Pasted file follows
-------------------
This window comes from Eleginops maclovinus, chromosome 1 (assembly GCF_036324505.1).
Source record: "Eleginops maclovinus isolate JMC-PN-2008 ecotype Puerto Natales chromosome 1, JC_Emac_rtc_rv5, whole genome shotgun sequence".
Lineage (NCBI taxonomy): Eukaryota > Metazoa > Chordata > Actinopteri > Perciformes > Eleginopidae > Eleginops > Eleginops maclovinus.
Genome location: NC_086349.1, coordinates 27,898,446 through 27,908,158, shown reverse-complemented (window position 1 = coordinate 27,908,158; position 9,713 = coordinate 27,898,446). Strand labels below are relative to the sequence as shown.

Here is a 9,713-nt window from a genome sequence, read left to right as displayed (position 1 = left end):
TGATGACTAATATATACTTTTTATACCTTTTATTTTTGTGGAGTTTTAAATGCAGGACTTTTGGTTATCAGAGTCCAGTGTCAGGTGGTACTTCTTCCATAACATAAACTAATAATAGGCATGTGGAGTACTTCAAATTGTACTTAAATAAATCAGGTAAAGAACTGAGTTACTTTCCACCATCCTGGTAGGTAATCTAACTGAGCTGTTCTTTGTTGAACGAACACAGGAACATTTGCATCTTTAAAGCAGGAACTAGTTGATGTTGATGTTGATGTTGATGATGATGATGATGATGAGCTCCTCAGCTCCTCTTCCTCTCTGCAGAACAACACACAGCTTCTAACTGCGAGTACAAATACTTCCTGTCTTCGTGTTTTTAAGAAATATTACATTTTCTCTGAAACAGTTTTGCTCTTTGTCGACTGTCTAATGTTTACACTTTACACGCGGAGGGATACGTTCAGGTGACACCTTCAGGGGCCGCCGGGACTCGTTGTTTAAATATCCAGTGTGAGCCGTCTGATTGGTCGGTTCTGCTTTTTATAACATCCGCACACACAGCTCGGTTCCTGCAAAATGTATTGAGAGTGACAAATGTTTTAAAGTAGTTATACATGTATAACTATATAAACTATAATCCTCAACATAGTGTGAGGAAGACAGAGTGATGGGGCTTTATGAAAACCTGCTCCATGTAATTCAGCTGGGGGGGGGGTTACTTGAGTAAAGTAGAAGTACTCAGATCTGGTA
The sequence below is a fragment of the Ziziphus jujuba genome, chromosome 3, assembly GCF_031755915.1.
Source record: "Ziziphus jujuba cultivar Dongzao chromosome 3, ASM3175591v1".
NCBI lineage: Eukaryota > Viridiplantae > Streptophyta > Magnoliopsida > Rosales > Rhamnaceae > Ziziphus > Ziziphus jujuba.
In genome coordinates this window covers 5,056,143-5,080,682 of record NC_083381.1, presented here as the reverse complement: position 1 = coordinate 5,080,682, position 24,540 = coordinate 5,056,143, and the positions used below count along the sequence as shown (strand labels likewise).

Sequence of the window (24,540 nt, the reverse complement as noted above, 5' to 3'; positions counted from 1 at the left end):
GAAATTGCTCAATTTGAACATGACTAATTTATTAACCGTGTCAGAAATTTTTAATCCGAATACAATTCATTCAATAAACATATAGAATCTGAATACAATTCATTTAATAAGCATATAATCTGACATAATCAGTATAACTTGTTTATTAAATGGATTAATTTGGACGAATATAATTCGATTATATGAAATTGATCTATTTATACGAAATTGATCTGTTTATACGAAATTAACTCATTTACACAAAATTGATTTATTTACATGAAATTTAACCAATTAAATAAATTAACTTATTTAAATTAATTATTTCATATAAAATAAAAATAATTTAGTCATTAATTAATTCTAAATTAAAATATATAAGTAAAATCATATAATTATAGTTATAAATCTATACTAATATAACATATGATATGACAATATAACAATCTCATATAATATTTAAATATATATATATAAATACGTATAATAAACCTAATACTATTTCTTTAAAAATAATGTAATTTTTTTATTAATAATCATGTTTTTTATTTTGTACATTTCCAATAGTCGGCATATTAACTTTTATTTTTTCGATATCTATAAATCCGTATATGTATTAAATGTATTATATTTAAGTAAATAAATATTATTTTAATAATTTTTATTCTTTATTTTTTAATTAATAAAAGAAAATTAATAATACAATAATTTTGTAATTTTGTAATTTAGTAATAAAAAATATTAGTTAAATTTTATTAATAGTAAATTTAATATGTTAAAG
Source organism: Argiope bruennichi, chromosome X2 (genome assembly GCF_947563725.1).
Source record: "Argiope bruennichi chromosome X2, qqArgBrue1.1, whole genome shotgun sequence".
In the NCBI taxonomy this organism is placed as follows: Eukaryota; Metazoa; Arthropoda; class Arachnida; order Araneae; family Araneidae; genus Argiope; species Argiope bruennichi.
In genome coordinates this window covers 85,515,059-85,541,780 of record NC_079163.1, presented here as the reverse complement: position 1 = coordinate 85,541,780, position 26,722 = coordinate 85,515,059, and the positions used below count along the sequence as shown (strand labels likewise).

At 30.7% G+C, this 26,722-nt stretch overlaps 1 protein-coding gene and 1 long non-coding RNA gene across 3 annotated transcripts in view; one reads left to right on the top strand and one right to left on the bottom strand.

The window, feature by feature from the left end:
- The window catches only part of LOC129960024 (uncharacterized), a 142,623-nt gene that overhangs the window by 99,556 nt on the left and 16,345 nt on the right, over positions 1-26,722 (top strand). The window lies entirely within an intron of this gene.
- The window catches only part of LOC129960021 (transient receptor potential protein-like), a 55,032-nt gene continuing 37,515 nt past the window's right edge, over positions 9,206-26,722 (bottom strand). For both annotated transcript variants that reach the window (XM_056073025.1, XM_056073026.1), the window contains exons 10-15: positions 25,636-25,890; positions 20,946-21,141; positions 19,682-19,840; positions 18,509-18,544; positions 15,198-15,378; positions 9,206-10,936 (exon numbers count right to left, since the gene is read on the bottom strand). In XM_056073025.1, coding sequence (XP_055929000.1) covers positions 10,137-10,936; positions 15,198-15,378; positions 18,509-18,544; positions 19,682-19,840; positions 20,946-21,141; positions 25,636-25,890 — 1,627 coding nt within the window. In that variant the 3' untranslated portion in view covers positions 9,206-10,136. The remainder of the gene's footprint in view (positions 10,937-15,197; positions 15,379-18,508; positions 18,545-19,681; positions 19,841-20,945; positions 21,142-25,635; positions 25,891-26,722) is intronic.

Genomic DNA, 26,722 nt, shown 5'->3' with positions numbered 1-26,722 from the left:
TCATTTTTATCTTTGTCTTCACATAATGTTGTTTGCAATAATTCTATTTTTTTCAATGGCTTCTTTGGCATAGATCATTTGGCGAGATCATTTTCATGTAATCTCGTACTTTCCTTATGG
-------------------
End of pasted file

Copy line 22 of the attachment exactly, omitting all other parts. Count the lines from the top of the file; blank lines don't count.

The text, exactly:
TCATTTTTATCTTTGTCTTCACATAATGTTGTTTGCAATAATTCTATTTTTTTCAATGGCTTCTTTGGCATAGATCATTTGGCGAGATCATTTTCATGTAATCTCGTACTTTCCTTATGG